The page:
‘Comfort women’ funds won’t be paid until sex slave statue outside Japanese Embassy removed: source


The money Japan promised in the “comfort women” agreement Monday won’t be paid unless the symbolic comfort women statue in front of the Japanese Embassy in Seoul is removed, a Japanese government source said, casting a shadow over the historic deal.

The text agreed by Seoul and Tokyo does not make removal a precondition for provision of funds.

The condition was set by Prime Minister Shinzo Abe, the source said Wednesday, amid looming domestic opposition to the use of public funds to help the ianfu (comfort women) while the statue remains.

Ianfu is Japan’s euphemism for the girls and women who were rounded up to provide sex for Imperial Japanese soldiers before and during World War II. Many of the victims were from the Korean Peninsula, which was under Japanese colonial rule from 1910 to 1945.

It will be a “litmus test” to gauge how serious the South Korean government is about resolving the matter, the government source said.

The individual said the agreement, a gesture of commitment by the Abe administration, is a bid to push Seoul to settle the issue once and for all.

The source noted that even though Tokyo believed the matter of the comfort women was resolved in a 1965 deal, it has helped the victims via the Asian Women’s Fund, and in 2001 Prime Minister Junichiro Koizumi sent letters of apology to them.

The source said Abe believed the South Korean government had been “moving the goal posts” every time the nation underwent a change in leadership. If this occurred again, Tokyo was worried about a significant backlash from the Japanese public.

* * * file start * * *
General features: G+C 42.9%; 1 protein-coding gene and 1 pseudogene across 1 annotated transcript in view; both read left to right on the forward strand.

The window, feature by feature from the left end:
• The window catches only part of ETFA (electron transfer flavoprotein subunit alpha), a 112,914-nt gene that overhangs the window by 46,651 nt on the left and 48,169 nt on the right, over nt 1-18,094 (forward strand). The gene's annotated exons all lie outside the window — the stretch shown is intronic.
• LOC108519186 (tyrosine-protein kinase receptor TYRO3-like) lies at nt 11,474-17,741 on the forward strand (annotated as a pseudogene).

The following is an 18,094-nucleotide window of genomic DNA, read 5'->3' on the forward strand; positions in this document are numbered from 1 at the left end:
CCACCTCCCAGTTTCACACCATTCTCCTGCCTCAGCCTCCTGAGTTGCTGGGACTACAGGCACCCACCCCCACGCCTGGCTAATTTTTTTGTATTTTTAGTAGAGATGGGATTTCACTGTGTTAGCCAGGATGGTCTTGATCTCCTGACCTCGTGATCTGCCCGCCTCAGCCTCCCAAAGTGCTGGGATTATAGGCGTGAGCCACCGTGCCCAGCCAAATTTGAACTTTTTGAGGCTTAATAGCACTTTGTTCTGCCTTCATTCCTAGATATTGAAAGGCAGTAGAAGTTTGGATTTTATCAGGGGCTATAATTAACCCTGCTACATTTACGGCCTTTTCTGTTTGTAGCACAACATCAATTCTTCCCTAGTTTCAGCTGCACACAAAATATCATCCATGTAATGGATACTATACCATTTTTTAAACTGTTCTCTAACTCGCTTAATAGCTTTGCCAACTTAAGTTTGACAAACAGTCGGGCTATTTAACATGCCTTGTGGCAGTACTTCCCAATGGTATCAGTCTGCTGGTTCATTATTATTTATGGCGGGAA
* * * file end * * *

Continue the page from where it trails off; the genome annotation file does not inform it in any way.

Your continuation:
The source said the South Korean government recognized that Japan’s disbursement of the money, which Foreign Minister Fumio Kishida said will total ¥1 billion, is contingent upon the statue’s removal.

South Korean Foreign Minister Yun Byung-se told a group of South Korean reporters Wednesday that Seoul will urge Tokyo to refrain from behavior “that could cause misunderstanding,” an apparent reference to reports that Japan intended to link the money to the fate of the statue.

The statue’s removal was not mentioned as a condition for the financial aid when Kishida and Yun jointly announced the deal in Seoul on Monday. South Korea said of the statue in the announcement that it “will strive to solve this issue in an appropriate manner.”

The statue of a girl symbolizing the issue was erected in 2011 by the Korean Council for Women Drafted for Sexual Slavery by Japan, a civic group that supports survivors of the wartime ordeal, on a sidewalk near the embassy.

The group has refused calls to remove the statue and said at Wednesday’s weekly protest rally that it will try to get more of them built inside and outside South Korea.

Abe’s Facebook page has been flooded with protest messages from those dissatisfied with the bilateral agreement. Some branded it “a diplomatic defeat” and others threatened not to support his Cabinet.

  • 69station

    The source is bull. Read the relevant part of the agreement:

    “(ii) The Government of the ROK acknowledges the fact that the Government of Japan is concerned about the statue built in front of the Embassy of Japan in Seoul from the viewpoint of preventing any disturbance of the peace of the mission or impairment of its dignity, and will strive to solve this issue in an appropriate manner through taking measures such as consulting with related organizations about possible ways of addressing this issue.”

    Furthermore, whilst the agreement states that the Japanese government must implement the conditions it has agreed to,

    “…that the issue is resolved finally and irreversibly with this announcement, on the premise that the Government of Japan will steadily implement the measures specified in 1.”

    There is no such statement regarding the Korean side’s actions and their bearing on the validity of the agreement.

  • disqus_vBekJrf7g5

    Ah, the truth at last; Japan isn’t really sorry, it’s just embarrassed by the truth.